A stationary camera looks across the boulevard at a diagonal toward one corner of Lyon's Cordeliers' Square. It's a long shot, with a great deal of depth of focus. We can see the sky and ... See full summary »
The sound has been found in the form of an old Edisonian recording cylinder. The cylinder was repaired, then Walter Murch ACE MPSE synced the film to the correct music in (I believe) 2002. Total running time is approximately 17 seconds.
The sea is quite rough, and at Dover a series of heavy waves pounds against a pier and along the adjacent shoreline. The scene then shifts to a different view of flowing water, and shows a heavy current from a point along a riverbank.
A photographer has his camera all set up to take a gentleman's picture. The subject checks his face in a hand mirror, and the photographer poses him. Just as the photographer is about to ... See full summary »
The clip shows a jockey, Domm, riding a horse, Sally Gardner. The clip is not filmed but instead consists of 24 individual photographs shot in rapid succession, making a moving picture when using a zoopraxiscope.
A stationary camera looks across the boulevard at a diagonal toward one corner of Lyon's Cordeliers' Square. It's a long shot, with a great deal of depth of focus. We can see the sky and fronts of four buildings, each four or five stories tall. It's a busy thoroughfare, with pedestrians walking in front of the buildings and crossing the boulevard between horse-drawn vehicles. A double-decker bus passes in front of us, pulled by two horses. Various tradesmen pass on wagons. One van passes. Written by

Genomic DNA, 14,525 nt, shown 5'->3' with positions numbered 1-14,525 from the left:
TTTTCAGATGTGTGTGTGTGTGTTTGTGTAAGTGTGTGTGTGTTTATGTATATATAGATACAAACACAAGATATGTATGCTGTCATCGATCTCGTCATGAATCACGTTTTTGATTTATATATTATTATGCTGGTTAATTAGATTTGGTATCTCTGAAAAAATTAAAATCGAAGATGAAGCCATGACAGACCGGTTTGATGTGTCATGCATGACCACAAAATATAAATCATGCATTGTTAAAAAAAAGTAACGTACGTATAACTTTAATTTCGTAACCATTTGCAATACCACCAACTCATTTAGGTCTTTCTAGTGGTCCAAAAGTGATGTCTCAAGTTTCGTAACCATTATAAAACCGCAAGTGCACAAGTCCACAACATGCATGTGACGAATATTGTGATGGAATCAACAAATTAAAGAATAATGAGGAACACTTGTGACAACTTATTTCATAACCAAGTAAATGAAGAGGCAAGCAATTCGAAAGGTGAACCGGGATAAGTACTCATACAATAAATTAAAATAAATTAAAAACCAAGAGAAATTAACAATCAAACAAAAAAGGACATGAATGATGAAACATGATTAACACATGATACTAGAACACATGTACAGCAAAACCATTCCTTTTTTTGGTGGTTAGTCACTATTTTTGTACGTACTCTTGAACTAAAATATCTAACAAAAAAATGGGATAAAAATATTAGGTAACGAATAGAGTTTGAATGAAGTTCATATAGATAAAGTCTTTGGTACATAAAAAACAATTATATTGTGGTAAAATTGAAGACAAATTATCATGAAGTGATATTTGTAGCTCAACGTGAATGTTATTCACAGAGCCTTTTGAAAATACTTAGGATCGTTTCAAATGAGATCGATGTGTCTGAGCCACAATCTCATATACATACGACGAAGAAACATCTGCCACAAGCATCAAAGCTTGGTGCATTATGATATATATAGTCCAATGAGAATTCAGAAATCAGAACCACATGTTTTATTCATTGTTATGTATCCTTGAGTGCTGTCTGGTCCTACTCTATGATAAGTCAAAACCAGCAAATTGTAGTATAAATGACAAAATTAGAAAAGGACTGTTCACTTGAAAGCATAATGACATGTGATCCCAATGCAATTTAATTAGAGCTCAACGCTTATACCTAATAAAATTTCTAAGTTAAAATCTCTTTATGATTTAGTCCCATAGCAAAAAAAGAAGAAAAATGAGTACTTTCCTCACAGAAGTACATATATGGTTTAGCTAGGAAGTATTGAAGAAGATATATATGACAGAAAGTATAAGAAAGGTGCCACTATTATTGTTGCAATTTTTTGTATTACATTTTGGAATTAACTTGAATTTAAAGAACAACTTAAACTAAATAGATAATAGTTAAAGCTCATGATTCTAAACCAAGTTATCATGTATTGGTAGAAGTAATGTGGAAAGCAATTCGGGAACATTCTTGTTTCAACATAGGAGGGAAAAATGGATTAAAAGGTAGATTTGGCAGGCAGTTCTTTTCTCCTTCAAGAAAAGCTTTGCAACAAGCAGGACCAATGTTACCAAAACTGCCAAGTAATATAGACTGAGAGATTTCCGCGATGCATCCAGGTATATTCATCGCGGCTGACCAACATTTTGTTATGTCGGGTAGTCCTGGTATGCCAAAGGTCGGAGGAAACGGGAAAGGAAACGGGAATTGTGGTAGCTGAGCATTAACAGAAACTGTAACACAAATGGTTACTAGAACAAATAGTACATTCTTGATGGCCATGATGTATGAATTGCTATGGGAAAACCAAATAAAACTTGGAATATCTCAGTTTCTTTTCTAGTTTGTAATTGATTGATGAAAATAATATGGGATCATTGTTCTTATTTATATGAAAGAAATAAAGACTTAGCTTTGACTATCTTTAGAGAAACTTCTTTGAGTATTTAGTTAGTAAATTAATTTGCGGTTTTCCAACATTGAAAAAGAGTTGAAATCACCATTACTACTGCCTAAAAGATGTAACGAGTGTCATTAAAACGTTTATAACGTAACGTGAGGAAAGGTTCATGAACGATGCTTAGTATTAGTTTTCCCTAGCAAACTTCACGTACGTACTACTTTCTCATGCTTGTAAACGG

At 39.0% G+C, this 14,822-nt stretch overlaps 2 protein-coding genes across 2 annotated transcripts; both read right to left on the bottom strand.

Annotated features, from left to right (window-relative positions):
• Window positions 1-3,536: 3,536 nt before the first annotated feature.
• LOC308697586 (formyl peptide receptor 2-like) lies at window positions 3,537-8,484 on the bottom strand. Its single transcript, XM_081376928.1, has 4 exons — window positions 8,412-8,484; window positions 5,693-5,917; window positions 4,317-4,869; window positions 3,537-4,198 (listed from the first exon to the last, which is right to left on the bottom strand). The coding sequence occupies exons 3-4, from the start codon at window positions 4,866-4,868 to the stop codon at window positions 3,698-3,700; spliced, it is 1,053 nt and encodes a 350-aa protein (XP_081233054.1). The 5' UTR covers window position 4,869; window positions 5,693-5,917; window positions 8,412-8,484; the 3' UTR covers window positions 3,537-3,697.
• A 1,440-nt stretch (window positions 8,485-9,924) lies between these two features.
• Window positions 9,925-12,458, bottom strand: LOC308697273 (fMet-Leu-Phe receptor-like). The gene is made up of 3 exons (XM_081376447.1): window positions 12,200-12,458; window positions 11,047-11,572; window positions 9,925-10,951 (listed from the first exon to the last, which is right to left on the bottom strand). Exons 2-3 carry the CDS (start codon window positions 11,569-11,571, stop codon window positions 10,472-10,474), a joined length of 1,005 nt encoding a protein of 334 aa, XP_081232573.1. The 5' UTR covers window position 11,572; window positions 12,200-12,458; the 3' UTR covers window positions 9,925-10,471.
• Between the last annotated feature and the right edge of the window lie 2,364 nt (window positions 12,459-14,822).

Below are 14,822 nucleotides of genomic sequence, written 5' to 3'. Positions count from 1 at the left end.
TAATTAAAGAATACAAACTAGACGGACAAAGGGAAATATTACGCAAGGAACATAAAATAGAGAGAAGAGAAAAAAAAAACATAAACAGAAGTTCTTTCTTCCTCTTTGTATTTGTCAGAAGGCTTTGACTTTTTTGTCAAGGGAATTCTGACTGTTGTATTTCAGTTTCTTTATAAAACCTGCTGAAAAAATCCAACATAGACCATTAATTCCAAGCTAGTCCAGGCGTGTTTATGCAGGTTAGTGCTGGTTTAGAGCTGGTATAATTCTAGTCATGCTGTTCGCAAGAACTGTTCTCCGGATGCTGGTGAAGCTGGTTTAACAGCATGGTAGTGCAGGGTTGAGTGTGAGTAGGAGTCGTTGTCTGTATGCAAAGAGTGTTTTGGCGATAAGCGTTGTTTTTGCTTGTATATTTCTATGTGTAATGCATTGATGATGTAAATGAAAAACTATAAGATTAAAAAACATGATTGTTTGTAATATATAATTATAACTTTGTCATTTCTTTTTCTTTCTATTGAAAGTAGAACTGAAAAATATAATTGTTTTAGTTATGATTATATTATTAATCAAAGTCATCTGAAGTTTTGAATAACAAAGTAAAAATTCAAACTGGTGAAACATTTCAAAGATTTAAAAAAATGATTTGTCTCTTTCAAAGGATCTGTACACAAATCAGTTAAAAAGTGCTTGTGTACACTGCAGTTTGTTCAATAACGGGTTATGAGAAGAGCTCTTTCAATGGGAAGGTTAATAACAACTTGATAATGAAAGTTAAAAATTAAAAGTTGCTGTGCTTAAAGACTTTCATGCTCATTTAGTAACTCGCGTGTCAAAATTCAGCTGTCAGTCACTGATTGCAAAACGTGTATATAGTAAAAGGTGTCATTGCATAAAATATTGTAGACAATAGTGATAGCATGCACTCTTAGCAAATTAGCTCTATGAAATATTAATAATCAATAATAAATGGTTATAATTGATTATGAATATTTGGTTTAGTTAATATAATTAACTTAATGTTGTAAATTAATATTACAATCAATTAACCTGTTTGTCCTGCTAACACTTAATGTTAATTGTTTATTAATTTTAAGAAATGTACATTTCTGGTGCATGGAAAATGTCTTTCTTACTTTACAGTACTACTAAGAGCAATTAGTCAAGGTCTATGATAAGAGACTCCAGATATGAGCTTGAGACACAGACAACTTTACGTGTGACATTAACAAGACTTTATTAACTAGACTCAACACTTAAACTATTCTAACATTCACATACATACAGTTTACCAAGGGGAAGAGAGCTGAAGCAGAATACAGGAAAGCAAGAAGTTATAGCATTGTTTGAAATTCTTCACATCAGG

I'd really like to say a lot of nice things about this typically well-composed Lumiere actuality with lots of movement to keep the viewer interested throughout its length, but once I've said that much, there isn't anything more to say. This sort of shot was a standard production of the era -- I'm tempted to write "commonplace" except that when you're doing something early and get it right, that would be cruelly wrong.
The reason I find this just ordinary good is that nothing particularly interesting happens. There's no one fighting a wintry storm like Broadway AND UNION SQUARE (1902), there's nothing exciting like DISTRIBUTING A WAR EXTRA (1899) and no one looks at the camera, engaging the modern audience reproachfully as they do in so many Mitchell & Kenyon movies. It's just a well composed view of a world that has vanished. How jaded I am!
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